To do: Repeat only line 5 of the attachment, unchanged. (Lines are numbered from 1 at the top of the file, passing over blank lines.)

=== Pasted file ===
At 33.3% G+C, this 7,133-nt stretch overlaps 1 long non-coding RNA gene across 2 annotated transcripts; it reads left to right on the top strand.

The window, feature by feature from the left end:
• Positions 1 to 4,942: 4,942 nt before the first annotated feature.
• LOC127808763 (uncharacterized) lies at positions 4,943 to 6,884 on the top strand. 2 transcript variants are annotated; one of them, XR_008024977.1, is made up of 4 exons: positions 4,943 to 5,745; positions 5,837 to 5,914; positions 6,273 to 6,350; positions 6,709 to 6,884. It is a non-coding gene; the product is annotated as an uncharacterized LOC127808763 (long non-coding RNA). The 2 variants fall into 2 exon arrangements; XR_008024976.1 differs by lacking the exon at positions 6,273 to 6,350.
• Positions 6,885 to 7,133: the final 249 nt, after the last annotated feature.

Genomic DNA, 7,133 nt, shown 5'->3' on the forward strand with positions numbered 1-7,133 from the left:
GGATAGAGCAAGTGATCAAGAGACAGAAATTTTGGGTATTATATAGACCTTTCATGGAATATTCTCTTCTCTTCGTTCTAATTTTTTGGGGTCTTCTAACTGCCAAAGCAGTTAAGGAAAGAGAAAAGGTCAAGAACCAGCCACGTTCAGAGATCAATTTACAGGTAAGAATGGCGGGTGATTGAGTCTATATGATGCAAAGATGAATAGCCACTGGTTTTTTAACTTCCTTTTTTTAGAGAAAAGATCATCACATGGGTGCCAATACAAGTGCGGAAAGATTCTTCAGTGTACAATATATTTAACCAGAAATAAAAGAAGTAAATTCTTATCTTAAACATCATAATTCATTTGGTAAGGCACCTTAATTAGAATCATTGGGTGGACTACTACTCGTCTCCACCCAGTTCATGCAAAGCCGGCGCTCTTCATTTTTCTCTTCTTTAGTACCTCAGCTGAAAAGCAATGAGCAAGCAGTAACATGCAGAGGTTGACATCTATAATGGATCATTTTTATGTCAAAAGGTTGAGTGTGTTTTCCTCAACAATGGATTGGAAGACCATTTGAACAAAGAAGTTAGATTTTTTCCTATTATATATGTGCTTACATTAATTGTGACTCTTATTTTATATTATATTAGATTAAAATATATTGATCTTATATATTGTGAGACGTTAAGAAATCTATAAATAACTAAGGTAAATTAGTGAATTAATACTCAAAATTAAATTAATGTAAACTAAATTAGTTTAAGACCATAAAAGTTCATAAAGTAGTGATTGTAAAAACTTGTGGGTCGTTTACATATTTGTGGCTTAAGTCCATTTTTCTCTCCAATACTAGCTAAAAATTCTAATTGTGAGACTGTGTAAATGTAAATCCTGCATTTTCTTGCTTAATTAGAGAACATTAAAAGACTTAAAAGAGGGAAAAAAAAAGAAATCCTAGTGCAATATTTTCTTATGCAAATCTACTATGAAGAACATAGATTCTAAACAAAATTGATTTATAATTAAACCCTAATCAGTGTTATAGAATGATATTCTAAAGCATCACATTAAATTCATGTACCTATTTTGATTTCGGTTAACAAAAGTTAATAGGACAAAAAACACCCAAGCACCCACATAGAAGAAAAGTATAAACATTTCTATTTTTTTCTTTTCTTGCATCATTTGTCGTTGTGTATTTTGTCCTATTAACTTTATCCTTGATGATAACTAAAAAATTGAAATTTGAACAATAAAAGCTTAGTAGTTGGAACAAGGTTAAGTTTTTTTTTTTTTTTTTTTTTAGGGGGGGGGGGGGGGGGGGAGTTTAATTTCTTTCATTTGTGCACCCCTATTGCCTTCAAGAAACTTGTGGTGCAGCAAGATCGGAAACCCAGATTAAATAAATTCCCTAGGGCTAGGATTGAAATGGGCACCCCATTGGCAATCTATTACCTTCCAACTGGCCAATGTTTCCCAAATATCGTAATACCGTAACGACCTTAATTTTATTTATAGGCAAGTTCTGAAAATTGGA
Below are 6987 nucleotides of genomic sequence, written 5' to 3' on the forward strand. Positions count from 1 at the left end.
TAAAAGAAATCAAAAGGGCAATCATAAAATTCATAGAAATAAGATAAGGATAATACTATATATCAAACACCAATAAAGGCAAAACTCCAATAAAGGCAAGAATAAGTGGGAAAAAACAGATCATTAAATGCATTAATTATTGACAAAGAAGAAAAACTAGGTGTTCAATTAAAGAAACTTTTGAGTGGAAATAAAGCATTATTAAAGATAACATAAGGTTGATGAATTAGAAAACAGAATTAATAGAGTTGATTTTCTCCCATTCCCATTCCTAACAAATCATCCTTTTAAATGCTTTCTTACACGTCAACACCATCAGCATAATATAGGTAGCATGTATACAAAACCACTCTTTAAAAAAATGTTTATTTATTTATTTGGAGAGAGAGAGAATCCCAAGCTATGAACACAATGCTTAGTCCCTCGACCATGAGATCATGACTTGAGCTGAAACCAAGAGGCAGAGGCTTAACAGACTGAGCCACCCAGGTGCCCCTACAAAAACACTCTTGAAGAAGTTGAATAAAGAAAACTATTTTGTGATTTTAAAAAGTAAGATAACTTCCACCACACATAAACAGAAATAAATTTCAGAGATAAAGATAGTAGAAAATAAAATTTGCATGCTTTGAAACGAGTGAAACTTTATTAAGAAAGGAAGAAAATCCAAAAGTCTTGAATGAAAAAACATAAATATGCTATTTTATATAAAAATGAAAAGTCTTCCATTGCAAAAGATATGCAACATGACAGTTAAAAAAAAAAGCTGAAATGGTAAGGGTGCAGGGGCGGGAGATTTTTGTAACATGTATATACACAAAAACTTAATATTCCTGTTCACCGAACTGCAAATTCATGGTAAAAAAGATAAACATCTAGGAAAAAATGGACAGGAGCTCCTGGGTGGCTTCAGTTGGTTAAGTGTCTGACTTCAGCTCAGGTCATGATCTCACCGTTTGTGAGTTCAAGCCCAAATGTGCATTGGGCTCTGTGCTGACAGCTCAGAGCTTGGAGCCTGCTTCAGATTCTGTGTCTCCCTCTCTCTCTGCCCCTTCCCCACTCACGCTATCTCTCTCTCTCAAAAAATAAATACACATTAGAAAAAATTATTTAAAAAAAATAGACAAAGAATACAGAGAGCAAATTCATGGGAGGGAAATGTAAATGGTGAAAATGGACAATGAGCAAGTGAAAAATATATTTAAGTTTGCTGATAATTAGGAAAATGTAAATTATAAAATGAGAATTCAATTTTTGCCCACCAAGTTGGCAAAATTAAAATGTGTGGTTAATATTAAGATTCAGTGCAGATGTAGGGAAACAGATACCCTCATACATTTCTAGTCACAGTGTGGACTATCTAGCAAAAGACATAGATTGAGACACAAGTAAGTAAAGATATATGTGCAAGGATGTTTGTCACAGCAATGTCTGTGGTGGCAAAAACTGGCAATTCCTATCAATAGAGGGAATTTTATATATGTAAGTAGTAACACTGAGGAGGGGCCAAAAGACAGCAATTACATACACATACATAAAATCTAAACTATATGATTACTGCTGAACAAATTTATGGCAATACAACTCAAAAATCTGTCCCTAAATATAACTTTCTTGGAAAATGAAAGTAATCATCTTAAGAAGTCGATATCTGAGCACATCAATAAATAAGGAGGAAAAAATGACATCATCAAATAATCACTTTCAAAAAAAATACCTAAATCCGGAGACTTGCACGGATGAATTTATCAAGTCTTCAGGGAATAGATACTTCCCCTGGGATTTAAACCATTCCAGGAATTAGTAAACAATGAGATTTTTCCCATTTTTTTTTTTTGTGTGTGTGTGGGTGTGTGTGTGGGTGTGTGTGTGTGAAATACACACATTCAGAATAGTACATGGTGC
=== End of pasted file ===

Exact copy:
• Positions 6,885 to 7,133: the final 249 nt, after the last annotated feature.